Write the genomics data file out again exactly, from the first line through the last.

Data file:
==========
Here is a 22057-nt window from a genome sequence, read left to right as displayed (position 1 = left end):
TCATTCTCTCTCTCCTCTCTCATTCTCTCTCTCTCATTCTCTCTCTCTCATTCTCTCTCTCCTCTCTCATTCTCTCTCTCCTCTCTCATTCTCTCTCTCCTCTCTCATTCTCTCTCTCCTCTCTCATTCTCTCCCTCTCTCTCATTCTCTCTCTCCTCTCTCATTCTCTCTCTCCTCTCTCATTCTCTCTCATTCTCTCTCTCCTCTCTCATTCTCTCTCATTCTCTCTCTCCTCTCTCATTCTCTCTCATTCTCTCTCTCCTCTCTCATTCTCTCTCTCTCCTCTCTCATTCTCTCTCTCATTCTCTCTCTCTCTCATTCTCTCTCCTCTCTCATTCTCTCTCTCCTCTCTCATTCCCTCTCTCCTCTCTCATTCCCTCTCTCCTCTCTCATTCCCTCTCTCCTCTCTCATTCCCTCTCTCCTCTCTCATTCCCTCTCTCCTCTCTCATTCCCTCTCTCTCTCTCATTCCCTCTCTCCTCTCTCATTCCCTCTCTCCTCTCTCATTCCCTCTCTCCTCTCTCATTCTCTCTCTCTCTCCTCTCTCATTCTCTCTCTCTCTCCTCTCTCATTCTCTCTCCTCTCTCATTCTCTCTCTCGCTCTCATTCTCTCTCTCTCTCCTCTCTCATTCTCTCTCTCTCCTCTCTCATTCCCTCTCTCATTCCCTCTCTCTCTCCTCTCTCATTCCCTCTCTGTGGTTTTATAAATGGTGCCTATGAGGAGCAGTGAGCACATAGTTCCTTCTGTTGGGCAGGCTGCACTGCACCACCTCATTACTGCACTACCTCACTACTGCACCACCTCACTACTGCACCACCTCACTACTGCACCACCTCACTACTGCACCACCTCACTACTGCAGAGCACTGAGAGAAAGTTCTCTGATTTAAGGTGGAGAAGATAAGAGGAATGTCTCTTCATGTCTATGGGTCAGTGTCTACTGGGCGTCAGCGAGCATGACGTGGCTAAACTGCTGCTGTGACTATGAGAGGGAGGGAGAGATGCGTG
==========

Here is a 22057-nt window from a genome sequence, read left to right as displayed (position 1 = left end):
TCATTCTCTCTCTCCTCTCTCATTCTCTCTCTCTCATTCTCTCTCTCTCATTCTCTCTCTCCTCTCTCATTCTCTCTCTCCTCTCTCATTCTCTCTCTCCTCTCTCATTCTCTCTCTCCTCTCTCATTCTCTCCCTCTCTCTCATTCTCTCTCTCCTCTCTCATTCTCTCTCTCCTCTCTCATTCTCTCTCATTCTCTCTCTCCTCTCTCATTCTCTCTCATTCTCTCTCTCCTCTCTCATTCTCTCTCATTCTCTCTCTCCTCTCTCATTCTCTCTCTCTCCTCTCTCATTCTCTCTCTCATTCTCTCTCTCTCTCATTCTCTCTCCTCTCTCATTCTCTCTCTCCTCTCTCATTCCCTCTCTCCTCTCTCATTCCCTCTCTCCTCTCTCATTCCCTCTCTCCTCTCTCATTCCCTCTCTCCTCTCTCATTCCCTCTCTCCTCTCTCATTCCCTCTCTCTCTCTCATTCCCTCTCTCCTCTCTCATTCCCTCTCTCCTCTCTCATTCCCTCTCTCCTCTCTCATTCTCTCTCTCTCTCCTCTCTCATTCTCTCTCTCTCTCCTCTCTCATTCTCTCTCCTCTCTCATTCTCTCTCTCGCTCTCATTCTCTCTCTCTCTCCTCTCTCATTCTCTCTCTCTCCTCTCTCATTCCCTCTCTCATTCCCTCTCTCTCTCCTCTCTCATTCCCTCTCTGTGGTTTTATAAATGGTGCCTATGAGGAGCAGTGAGCACATAGTTCCTTCTGTTGGGCAGGCTGCACTGCACCACCTCATTACTGCACTACCTCACTACTGCACCACCTCACTACTGCACCACCTCACTACTGCACCACCTCACTACTGCACCACCTCACTACTGCAGAGCACTGAGAGAAAGTTCTCTGATTTAAGGTGGAGAAGATAAGAGGAATGTCTCTTCATGTCTATGGGTCAGTGTCTACTGGGCGTCAGCGAGCATGACGTGGCTAAACTGCTGCTGTGACTATGAGAGGGAGGGAGAGATGCGTG